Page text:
Behind the Arras
Bliss Carman, Behind the Arras: A Book of the Unseen (Boston and New York: Lamson, Wolffe, 1905), pp. 1-15. PS 8455 A7B4 1895 Robarts Library.
1I like the old house tolerably well,
2Where I must dwell
3Like a familiar gnome;
4And yet I never shall feel quite at home.
5I love to roam.
6Day after day I loiter and explore
7From door to door;
8So many treasures lure
9The curious mind. What histories obscure
10They must immure!
11I hardly know which room I care for best;
12This fronting west,
13With the strange hills in view,
14Where the great sun goes,-where I may go too,
15When my lease is through,-
16Or this one for the morning and the east,
17Where a man may feast
18His eyes on looming sails,
19And be the first to catch their foreign hails
20Or spy their bales
21Then the pale summer twilights towards the pole!
22It thrills my soul
23With wonder and delight,
24When gold-green shadows walk the world at night,
25So still, so bright.
26There at the window many a time of year,
27Strange faces peer,
28Solemn though not unkind,
29Their wits in search of something left behind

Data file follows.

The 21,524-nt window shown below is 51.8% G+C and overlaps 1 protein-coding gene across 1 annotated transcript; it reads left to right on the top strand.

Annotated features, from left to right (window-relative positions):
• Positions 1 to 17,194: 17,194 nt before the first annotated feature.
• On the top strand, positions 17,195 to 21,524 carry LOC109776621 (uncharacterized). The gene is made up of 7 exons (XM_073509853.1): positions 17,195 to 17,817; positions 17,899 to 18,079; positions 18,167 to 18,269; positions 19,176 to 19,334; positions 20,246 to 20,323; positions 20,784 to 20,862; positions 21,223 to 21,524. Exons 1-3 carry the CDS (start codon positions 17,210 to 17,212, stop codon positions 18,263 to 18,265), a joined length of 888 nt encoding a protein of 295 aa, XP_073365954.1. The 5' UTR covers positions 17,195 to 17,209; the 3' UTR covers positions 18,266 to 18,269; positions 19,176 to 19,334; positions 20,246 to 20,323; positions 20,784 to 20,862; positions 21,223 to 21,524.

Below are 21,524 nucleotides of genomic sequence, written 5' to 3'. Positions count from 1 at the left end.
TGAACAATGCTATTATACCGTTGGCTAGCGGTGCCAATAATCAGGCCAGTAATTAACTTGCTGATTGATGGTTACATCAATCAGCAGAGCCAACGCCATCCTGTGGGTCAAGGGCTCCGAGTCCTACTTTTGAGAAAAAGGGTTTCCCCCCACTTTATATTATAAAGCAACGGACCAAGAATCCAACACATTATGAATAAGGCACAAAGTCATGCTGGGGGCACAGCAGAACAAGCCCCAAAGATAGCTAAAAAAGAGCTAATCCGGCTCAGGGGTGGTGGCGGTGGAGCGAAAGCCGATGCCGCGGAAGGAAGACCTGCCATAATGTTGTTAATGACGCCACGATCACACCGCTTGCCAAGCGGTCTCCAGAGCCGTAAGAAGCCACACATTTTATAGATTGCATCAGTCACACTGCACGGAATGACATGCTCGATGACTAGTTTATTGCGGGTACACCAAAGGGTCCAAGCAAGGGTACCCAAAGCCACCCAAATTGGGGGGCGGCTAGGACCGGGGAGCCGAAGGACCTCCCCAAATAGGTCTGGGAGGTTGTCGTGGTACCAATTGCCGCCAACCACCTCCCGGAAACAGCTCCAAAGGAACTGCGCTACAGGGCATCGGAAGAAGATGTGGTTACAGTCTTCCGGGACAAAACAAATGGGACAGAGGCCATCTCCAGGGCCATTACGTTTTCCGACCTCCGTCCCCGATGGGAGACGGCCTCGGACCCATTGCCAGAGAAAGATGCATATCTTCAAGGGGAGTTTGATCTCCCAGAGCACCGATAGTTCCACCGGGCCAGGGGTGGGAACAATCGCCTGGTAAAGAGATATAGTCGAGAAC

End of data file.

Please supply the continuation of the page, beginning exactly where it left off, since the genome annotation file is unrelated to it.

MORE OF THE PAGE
30Time out of mind;
31As if they once had lived here, and stole back
32To the window crack
33For a peep which seems to say,
34"Good fortune, brother, in your house of clay!"
35And then, "Good day!"
36I hear their footsteps on the gravel walk,
37Their scraps of talk,
38And hurrying after, reach
39Only the crazy sea-drone of the beach
40In endless speech.
41And often when the autumn noons are still,
42By swale and hill
43I see their gipsy signs,
44Trespassing somewhere on my border lines;
45With what designs?
46I forth afoot; but when I reach the place,
47Hardly a trace,
48Save the soft purple haze
49Of smouldering camp-fires, any hint betrays
50Who went these ways.
51Or tatters of pale aster blue, descried
52By the roadside,
53Reveal whither they fled;
54Or the swamp maples, here and there a shred
55Of Indian red.
56But most of all, the marvellous tapestry
58Where such strange things are rife,
59Fancies of beasts and flowers, and love and strife,
60Woven to the life;
61Degraded shapes and splendid seraph forms,
62And teeming swarms
63Of creatures gauzy dim
64That cloud the dusk, and painted fish that swim,
65At the weaver's whim;
66And wonderful birds that wheel and hang in the air;
67And beings with hair,
68And moving eyes in the face,
69And white bone teeth and hideous grins, who race
70From place to place;
71They build great temples to their John-a-nod,
72And fume and plod
73To deck themselves with gold,